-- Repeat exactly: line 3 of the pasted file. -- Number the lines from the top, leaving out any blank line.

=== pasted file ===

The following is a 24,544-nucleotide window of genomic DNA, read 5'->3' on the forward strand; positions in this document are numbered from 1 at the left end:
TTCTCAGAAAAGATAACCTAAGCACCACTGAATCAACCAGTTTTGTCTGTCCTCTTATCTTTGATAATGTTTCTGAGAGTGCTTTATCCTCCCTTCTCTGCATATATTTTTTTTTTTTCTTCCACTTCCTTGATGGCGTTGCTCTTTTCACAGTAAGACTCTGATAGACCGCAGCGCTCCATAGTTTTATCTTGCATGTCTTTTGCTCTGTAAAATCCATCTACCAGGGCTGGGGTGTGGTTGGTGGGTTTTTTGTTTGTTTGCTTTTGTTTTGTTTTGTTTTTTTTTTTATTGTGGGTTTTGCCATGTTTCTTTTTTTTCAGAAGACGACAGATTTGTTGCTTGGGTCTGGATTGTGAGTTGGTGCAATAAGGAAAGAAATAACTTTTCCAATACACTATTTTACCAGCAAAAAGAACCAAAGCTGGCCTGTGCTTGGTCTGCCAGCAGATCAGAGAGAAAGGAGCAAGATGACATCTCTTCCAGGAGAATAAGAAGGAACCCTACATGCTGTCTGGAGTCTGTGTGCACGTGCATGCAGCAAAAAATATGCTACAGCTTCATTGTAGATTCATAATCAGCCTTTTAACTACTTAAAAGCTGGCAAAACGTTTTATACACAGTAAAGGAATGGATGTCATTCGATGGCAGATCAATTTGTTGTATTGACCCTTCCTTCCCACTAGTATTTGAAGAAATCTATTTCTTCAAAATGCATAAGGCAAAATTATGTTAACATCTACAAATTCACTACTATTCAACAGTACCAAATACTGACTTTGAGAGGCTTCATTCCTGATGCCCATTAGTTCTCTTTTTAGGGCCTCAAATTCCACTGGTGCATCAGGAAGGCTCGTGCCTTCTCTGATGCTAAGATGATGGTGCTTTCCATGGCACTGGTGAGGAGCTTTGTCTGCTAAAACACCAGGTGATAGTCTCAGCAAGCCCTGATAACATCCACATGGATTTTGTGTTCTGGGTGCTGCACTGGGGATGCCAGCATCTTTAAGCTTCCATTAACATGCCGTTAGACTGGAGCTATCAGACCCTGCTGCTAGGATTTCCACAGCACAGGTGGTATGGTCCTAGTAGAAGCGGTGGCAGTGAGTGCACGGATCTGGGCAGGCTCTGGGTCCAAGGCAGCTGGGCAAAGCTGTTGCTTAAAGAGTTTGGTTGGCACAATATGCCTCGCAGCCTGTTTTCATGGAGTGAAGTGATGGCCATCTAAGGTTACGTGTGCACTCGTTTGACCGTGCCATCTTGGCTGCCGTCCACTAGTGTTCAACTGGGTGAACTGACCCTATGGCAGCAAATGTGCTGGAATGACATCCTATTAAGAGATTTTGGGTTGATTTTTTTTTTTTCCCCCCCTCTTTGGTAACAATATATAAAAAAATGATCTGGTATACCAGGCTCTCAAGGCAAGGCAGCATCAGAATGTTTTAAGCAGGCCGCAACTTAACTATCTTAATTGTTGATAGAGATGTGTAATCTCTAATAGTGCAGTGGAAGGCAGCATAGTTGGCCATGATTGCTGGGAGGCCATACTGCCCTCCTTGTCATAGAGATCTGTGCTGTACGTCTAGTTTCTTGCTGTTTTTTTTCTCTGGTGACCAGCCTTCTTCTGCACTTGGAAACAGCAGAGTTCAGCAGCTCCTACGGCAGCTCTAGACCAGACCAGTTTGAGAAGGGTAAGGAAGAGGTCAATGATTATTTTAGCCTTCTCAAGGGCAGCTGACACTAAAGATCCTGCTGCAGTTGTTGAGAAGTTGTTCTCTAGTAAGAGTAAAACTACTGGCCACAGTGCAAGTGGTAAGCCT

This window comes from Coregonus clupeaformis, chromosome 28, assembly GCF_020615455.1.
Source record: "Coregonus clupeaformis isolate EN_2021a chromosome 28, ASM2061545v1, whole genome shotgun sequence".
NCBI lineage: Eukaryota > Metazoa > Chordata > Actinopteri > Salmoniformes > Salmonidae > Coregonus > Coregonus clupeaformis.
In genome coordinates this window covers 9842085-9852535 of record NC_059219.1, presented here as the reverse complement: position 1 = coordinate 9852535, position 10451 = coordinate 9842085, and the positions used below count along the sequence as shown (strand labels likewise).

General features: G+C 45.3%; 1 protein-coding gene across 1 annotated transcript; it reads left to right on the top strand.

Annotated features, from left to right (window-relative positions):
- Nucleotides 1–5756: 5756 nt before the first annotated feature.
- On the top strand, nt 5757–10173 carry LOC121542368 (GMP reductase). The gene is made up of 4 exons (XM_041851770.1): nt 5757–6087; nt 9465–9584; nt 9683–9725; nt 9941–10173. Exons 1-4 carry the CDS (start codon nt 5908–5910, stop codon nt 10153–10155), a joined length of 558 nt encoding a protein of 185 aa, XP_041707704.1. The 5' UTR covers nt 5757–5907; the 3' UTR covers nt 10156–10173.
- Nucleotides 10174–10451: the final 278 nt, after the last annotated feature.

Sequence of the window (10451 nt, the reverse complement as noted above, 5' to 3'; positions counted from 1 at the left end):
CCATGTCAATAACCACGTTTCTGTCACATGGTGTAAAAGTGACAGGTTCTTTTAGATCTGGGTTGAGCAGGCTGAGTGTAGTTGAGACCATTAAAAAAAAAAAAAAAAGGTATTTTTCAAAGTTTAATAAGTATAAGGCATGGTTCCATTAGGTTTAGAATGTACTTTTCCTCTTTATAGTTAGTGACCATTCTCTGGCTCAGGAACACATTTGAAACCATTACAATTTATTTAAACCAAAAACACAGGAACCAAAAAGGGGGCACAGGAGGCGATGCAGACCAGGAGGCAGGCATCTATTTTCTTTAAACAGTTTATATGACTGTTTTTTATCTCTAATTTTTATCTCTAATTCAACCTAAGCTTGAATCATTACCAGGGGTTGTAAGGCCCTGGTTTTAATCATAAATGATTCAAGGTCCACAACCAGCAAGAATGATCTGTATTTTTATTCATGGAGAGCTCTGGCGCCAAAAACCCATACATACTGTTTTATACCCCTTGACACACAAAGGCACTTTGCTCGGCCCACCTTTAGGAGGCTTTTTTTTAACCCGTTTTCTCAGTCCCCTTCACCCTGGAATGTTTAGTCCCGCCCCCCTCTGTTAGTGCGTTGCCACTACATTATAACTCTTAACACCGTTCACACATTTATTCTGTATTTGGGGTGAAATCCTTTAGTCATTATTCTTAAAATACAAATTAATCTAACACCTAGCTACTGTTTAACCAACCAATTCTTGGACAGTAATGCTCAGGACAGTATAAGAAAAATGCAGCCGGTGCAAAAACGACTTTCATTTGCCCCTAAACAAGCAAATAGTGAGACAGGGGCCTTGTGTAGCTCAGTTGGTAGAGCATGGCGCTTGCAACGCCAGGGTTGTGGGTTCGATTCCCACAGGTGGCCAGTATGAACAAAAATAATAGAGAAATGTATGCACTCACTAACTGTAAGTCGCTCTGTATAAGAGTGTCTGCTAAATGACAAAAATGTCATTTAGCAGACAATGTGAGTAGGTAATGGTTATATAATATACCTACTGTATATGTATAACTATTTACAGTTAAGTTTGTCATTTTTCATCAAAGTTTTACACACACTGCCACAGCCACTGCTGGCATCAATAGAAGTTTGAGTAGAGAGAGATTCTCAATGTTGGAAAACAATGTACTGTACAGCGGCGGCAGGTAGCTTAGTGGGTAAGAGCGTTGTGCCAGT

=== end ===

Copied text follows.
This window comes from Coregonus clupeaformis, chromosome 28, assembly GCF_020615455.1.